The chief executive officer announced the plan Thursday during Tesla’s annual shareholder meeting at the company’s factory in Austin. The dearth of affordable housing and long commute times are among factors limiting how much the company can expand in the San Francisco Bay area it’s called home for 18 years, he said.
Musk didn’t bring up his clash with local health officials who temporarily blocked his efforts to reopen Tesla’s factory in the city of Fremont last year. The CEO reacted angrily to the county’s resistance in May 2020, saying the company would move its headquarters and future programs to Texas and Nevada. Tesla sued the county, defied its shutdown order and restarted production.
Critics of Musk’s handling of the public health crisis included a California state assembly member who tweeted his name along with an expletive. The billionaire replied hours later: “Message received.”
Musk formalized the headquarters decision in a relatively more diplomatic fashion. While Palo Alto will no longer be Tesla’s home base, he said the carmaker hopes to increase output in Fremont by 50%. The company also recently started work on what it’s calling a “Megafactory” in the city of Lathrop, where it will make Megapacks, an energy-storage product for utilities.
“We will be continuing to expand our activities in California, so this is not a matter of Tesla leaving California,” Musk said. He later added the company is “continuing to expand in California, significantly,” but will grow “even more so” in Texas.
Tesla was founded in 2003 and first based in San Carlos, California. It announced a move to Palo Alto — the leafy Silicon Valley suburb that’s home to Stanford University and several venture capital firms — in 2009, the year before its initial public offering. Since then, the company has grown from scrappy startup to the world’s most valuable automaker.
Tesla’s decision to uproot its headquarters comes despite growing discomfort among some companies with Texas’s policies, including voting restrictions and an abortion law that was just temporarily blocked by a federal judge. Governor Greg Abbott defended those measures last month by claiming the state’s “social policies” have the support of business leaders, including Musk. The CEO responded with a tweet saying he “would prefer to stay out of politics.”
Several California-based companies have left for the Lone Star State, which offers lower taxes, cheaper cost of living and fewer business regulations. Hewlett Packard Enterprise Co. recently moved to Houston from Palo Alto, while Charles Schwab Corp. relocated its headquarters to the Dallas area from San Francisco.
“We welcome Tesla home!” Austin Mayor Steve Adler said in an email. “It’s a tech company that creates the clean manufacturing, middle-skill jobs Austin needs.”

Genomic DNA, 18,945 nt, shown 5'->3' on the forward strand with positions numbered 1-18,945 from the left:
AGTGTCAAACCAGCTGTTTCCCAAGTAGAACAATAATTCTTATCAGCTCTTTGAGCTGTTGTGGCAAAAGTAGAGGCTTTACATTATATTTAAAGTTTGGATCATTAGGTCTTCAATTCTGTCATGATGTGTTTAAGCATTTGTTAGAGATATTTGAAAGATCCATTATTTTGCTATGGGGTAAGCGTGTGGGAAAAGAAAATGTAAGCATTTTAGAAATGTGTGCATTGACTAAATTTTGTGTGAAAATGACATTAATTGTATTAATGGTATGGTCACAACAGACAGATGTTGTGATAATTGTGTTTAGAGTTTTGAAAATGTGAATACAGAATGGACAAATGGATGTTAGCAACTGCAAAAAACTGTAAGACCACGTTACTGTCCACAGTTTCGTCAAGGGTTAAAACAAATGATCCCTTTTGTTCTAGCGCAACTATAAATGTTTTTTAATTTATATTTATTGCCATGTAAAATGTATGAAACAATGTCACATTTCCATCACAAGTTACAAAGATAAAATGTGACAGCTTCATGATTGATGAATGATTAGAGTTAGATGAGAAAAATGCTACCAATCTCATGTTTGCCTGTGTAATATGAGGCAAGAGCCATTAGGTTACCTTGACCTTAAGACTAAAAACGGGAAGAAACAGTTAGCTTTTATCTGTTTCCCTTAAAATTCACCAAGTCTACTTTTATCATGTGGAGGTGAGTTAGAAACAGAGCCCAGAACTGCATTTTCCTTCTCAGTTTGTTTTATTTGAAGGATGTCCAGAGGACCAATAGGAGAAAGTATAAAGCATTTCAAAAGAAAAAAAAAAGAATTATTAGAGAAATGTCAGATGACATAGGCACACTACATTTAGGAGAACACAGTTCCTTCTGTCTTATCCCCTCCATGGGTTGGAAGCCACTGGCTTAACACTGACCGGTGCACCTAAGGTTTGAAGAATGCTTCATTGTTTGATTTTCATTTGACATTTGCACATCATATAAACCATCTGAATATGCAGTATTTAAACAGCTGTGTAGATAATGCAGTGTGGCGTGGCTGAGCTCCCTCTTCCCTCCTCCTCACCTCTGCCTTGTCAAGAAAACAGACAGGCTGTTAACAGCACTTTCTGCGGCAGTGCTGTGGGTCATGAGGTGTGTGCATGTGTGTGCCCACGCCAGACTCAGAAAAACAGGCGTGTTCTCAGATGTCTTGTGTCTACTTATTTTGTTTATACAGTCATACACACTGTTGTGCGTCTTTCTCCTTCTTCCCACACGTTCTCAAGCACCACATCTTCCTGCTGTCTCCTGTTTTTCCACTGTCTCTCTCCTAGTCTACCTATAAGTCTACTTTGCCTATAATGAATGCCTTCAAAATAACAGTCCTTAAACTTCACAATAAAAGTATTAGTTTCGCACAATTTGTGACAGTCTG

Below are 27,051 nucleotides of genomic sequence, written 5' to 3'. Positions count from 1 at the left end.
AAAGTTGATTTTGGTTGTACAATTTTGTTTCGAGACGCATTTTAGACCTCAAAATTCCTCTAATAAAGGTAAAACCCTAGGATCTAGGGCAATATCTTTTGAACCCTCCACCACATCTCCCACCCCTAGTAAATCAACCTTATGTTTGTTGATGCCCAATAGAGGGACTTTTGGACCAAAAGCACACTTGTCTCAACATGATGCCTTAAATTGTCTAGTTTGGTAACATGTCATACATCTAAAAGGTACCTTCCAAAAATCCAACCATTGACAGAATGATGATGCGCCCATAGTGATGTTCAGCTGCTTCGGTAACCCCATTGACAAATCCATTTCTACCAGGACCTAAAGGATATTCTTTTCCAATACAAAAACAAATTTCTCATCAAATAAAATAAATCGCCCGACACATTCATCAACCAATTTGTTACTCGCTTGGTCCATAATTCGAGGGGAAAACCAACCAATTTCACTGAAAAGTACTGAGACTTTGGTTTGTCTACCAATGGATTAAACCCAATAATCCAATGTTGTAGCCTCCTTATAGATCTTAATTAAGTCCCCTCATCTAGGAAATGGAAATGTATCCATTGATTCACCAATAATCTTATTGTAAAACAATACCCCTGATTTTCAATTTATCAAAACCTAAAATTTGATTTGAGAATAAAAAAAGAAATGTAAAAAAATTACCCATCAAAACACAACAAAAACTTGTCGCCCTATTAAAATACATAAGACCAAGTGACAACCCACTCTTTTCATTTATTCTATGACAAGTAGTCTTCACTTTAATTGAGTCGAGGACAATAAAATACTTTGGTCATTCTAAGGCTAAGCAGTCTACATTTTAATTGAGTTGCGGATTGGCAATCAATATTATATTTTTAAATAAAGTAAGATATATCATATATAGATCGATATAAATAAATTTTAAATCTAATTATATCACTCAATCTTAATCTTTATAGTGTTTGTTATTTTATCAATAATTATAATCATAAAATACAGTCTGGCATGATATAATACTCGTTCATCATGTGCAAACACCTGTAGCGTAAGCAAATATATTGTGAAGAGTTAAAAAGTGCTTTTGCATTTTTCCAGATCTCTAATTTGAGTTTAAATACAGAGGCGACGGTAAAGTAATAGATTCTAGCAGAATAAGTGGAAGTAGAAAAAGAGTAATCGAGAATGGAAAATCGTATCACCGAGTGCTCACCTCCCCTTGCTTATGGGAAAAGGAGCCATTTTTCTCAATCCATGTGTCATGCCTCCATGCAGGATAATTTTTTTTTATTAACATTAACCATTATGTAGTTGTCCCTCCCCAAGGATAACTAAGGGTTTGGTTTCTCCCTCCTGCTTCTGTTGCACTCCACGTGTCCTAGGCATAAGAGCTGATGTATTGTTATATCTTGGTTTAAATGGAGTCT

The carmaker joins a number of other tech companies with operations in Austin. Dell Technologies was founded in the city, and Apple Inc. and Facebook Inc. each have a large presence. Oracle Corp. said last year it was moving its headquarters to Austin from Silicon Valley, one of several transplants to the Texas state capital during the pandemic.
“This is the newest economic development trophy on Governor Abbott’s wall,” John Boyd, a corporate relocation consultant based in Princeton, New Jersey, said by phone on Thursday. The move is important to the state’s efforts to attract tech talent, he said, and also to Tesla’s efforts to appeal to a wider swath of U.S. consumers with the upcoming launch of Cybertruck, its new pickup.
“Tesla is trying to expand its brand and appeal to Middle America,” Boyd said.
California Governor Gavin Newsom’s office and the state’s economic development agency didn’t respond to requests for comment.
“Mr. Musk’s announcement highlights yet again the urgency for California to address our housing affordability crisis and the many other challenges that make it so difficult for companies to grow here,” said Jim Wunderman, president and CEO of the Bay Area Council, which represents companies in the region.
There have been several clues a move was in the offing. Musk — the world’s richest person, according to the Bloomberg Billionaires Index — moved his private foundation to Austin in December. Zachary Kirkhorn, Tesla’s chief financial officer, recently bought a house in the city, and Tesla has datelined each of its last two press releases from Austin.
Musk moved to Texas last year to focus on two big priorities for his companies: SpaceX’s new Starship vehicle, under development on the Gulf Coast near Brownsville, and Tesla’s still-under-construction factory in Austin.
Texas is Tesla’s third-biggest market in the U.S., behind only California and Florida, despite years of opposition from auto dealers to its direct sales model. The state has no personal income tax, whereas California imposes the highest personal income levies in the nation on its wealthiest residents.
In 2010, Tesla purchased a shuttered auto plant across the San Francisco Bay in Fremont. Roughly 10,000 people work at the plant, a former joint venture between General Motors Co. and Toyota Motor Corp., and scores of other Tesla employees work at showrooms, service centers and offices throughout the region.
Musk’s long-term relationship with California soured in the spring of 2020 during the first wave of the coronavirus. When Alameda County ordered production stopped at Tesla’s plant in Fremont, Musk openly defied public health officials by closing late and reopening early, blasting the rules as “fascist” on an earnings call.
He briefly sued the county, but Tesla has continued to expand its footprint in the Golden State. A new “Megafactory” that will make Mega packs — the energy-storage product Tesla sells to utilities — is under construction in the Central Valley city of Lathrop.